A new biometric medical device has enabled individuals to write script using their eyes. This particular equipment was developed by a doctor named Jean Lorenceau; it consists of a digital interface that uses contrast adjustments and recognition software to translate eye movements to a “temporally modulated display” script per Jesus Dias of Gizmodo. The eye-writer and others like it are also used to create art and assist with rehabilitative medical services.
The eye-writer developed by Lorenceau works by tracking eye-movements and representing specific movements with script patterns. Using the specialized software and hardware in combination with a visual display screen enables the person using the device to monitor their progress and learn which movements result in specific scripts. On the screen the writing appears similar to an etch-o-sketch. What is particularly unique about Lorenceau's eye-writer is that it manipulates the eye into moving ways it normally would not according to Science Daily.
A major advantage of the Loreneau eye-writing device is that it assists disabled, injured and recovering individuals with communication, functionality and skill development. For instance, it provides a way for individuals with diseases such as Amyotrophic lateral sclerosis or ALS who have difficulty writing to improve their quality of life. The training period for using the biometric equipment is relatively short. According to Gizmodo, as little as 90 minutes are needed to learn how to use the device.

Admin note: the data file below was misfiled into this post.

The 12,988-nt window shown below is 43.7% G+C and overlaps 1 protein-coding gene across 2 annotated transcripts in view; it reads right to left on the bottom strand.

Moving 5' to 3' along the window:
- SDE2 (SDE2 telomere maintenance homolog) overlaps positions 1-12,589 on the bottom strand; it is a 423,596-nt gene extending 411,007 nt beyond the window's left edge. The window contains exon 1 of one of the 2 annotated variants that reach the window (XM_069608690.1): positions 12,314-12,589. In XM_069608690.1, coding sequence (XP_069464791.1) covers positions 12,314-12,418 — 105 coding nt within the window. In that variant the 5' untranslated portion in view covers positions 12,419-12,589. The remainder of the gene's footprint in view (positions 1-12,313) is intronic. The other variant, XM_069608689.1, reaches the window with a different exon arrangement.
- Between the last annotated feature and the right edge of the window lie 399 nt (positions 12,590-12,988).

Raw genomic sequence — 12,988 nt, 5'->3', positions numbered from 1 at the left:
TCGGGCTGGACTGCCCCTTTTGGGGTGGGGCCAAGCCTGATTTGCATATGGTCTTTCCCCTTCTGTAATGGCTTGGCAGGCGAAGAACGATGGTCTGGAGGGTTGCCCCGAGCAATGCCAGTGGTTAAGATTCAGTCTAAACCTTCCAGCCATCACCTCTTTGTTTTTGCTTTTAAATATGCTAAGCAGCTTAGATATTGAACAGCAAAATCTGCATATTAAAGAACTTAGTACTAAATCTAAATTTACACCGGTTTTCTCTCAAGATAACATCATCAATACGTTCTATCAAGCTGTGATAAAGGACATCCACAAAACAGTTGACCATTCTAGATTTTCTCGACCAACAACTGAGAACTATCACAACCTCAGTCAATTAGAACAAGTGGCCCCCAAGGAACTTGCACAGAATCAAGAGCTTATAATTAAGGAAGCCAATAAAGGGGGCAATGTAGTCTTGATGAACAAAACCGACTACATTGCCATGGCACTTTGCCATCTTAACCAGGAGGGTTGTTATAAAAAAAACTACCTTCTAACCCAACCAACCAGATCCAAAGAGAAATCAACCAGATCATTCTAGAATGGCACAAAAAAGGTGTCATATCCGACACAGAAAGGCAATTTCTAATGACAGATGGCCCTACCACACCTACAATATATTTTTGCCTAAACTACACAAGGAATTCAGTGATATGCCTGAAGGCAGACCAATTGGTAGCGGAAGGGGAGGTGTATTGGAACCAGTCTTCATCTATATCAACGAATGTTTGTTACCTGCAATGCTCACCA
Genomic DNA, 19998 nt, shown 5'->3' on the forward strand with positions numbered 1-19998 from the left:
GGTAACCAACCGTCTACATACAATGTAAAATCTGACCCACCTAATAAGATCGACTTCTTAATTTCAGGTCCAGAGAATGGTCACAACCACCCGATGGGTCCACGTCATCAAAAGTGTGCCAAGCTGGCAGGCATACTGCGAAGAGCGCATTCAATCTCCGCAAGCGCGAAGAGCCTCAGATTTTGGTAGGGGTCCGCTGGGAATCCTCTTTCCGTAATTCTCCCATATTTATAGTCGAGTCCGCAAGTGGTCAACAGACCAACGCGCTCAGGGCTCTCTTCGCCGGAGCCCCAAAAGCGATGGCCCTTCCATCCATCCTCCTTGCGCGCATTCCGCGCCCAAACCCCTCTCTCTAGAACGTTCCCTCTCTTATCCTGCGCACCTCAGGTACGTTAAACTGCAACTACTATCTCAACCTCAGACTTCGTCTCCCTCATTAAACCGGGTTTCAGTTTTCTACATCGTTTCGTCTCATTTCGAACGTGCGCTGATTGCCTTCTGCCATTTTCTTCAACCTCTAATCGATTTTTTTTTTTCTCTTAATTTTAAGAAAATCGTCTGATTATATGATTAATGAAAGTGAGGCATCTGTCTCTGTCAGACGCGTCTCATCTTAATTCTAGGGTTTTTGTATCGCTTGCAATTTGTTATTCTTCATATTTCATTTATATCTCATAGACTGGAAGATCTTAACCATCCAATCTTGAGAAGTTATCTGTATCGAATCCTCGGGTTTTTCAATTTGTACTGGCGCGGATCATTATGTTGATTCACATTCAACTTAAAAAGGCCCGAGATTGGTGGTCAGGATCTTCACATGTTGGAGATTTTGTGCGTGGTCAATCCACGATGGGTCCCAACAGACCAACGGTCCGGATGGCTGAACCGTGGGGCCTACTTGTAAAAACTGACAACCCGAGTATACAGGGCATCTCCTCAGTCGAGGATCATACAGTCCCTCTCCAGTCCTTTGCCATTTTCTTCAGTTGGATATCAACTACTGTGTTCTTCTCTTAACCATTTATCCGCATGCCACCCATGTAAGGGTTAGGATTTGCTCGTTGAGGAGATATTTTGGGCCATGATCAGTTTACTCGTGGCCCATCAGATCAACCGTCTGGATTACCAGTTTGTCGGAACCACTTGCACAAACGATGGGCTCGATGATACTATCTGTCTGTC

A disadvantage of the eye-writer is that it is relatively slow in terms of writing speed. After the aforementioned training period, the estimated speed of writing is just 20 characters per minute, or two to three words. Moreover, similar manual devices such as letter boards that are used with the assistance of a medical professionals spell out letters and words equally fast, if not faster. Additionally, so long as the eye-writing device is restricted for use in medical facilities or select healthcare services only, then it is only helpful to a limited demographic. Some eye-writers ,and similar devices such as the device that enables acclaimed physicist Stephen Hawking to talk are also prohibitively expensive per the Standard.
Competition in eye-writing technology has helped ensure progress in the field. For example, affordable open source software is being developed for use with affordable devices such as the PlayStation Eye according to the builders of EyeWriter. This product is the result of a collaboration of research initiatives apart from that of Lorenceau. The medical value of this type of equipment to disabled individuals is profound. Furthermore, as subsequent generations of the technology build upon continued research in eye tracking to improve equipment capacity, increase speed, and enhance functionality, the benefits and utility of eye writing equipment will only get better.